Compare any two graphics cards:
Radeon HD 6970 vs Radeon HD 7950
IntroThe Radeon HD 6970 has a clock speed of 880 MHz and a GDDR5 memory speed of 1375 MHz. It also makes use of a 256-bit bus, and uses a 40 nm design. It features 1536 SPUs, 96 TAUs, and 32 Raster Operation Units.
Compare all that to the Radeon HD 7950, which comes with GPU clock speed of 800 MHz, and 1536 MB of GDDR5 memory set to run at 1250 MHz through a 384-bit bus. It also features 1792 Stream Processors, 112 Texture Address Units, and 32 ROPs.
(No game benchmarks for this combination yet.)
Power Usage and Theoretical Benchmarks
Power Consumption (Max TDP)
The Radeon HD 7950, in theory, should be quite a bit faster than the Radeon HD 6970 in general. (explain)
Texel RateThe Radeon HD 7950 should be a little bit (approximately 6%) faster with regards to AF than the Radeon HD 6970. (explain)
Pixel RateThe Radeon HD 6970 is a little bit (more or less 10%) better at AA than the Radeon HD 7950, and able to handle higher resolutions while still performing well. (explain)
Please note that the above 'benchmarks' are all just theoretical - the results were calculated based on the card's specifications, and real-world performance may (and probably will) vary at least a bit.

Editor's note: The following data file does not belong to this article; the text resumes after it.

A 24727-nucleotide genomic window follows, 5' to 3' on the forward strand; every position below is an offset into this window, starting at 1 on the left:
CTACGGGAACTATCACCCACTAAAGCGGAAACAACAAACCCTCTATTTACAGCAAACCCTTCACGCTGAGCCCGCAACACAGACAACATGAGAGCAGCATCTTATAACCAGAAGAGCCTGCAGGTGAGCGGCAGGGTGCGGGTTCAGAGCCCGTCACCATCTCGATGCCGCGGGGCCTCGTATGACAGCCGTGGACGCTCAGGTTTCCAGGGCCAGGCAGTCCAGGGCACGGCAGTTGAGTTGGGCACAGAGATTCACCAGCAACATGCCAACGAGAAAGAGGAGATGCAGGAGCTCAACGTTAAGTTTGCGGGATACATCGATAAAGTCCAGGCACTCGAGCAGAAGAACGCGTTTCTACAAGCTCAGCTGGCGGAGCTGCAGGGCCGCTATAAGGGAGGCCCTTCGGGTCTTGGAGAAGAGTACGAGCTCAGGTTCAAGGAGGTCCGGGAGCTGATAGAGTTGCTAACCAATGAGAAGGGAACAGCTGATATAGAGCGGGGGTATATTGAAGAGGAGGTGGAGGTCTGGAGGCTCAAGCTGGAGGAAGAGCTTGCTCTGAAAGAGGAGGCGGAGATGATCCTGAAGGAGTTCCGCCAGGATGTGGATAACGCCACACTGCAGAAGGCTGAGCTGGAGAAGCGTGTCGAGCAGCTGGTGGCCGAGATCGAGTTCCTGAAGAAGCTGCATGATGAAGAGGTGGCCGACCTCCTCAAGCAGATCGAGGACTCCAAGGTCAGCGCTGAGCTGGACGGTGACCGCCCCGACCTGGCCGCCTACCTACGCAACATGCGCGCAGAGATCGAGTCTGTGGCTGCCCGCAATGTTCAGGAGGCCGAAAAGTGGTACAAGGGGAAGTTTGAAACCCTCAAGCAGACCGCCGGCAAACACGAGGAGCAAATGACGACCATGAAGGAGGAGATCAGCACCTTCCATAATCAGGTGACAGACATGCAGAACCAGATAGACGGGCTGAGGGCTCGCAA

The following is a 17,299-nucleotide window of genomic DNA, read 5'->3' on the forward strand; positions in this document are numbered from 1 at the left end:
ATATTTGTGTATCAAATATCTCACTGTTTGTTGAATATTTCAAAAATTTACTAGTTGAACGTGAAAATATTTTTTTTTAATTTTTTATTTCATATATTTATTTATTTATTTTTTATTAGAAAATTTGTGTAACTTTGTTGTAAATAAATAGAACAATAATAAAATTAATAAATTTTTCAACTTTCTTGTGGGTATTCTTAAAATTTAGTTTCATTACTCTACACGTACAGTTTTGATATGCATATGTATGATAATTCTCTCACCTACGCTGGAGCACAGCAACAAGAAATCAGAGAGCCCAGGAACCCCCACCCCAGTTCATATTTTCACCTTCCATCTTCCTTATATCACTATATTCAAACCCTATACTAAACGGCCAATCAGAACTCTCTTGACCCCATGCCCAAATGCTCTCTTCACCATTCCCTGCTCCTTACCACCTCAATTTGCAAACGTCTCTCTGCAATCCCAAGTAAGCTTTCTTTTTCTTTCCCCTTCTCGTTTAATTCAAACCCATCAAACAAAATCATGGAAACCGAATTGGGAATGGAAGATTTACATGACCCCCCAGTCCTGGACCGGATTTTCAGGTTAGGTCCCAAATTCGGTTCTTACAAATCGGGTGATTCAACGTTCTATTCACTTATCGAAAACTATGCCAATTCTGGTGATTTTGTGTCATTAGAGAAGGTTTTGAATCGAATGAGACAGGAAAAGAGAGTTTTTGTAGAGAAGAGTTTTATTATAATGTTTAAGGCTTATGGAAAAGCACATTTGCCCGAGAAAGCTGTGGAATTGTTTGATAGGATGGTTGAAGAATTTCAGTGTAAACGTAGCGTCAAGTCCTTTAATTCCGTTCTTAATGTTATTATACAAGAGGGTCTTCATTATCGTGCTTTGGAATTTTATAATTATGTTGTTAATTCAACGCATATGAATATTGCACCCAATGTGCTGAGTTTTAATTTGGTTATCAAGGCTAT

Please note that the price comparisons are based on search keywords - sometimes it might show cards with very similar names that are not exactly the same as the one chosen in the comparison. We do try to filter out the wrong results as best we can, though.
Memory Bandwidth: Bandwidth is the maximum amount of data (counted in MB per second) that can be transported across the external memory interface in one second. It is worked out by multiplying the bus width by its memory clock speed. In the case of DDR type RAM, the result should be multiplied by 2 once again. If it uses DDR5, multiply by ANOTHER 2x. The higher the card's memory bandwidth, the faster the card will be in general. It especially helps with AA, HDR and high resolutions.
Texel Rate: Texel rate is the maximum amount of texture map elements (texels) that are processed in one second. This is calculated by multiplying the total texture units by the core speed of the chip. The better the texel rate, the better the video card will be at handling texture filtering (anisotropic filtering - AF). It is measured in millions of texels per second.
Pixel Rate: Pixel rate is the most pixels that the graphics chip could possibly write to the local memory in one second - measured in millions of pixels per second. The number is calculated by multiplying the amount of Raster Operations Pipelines by the the card's clock speed. ROPs (Raster Operations Pipelines - also called Render Output Units) are responsible for drawing the pixels (image) on the screen. The actual pixel rate also depends on lots of other factors, especially the memory bandwidth - the lower the bandwidth is, the lower the potential to get to the max fill rate.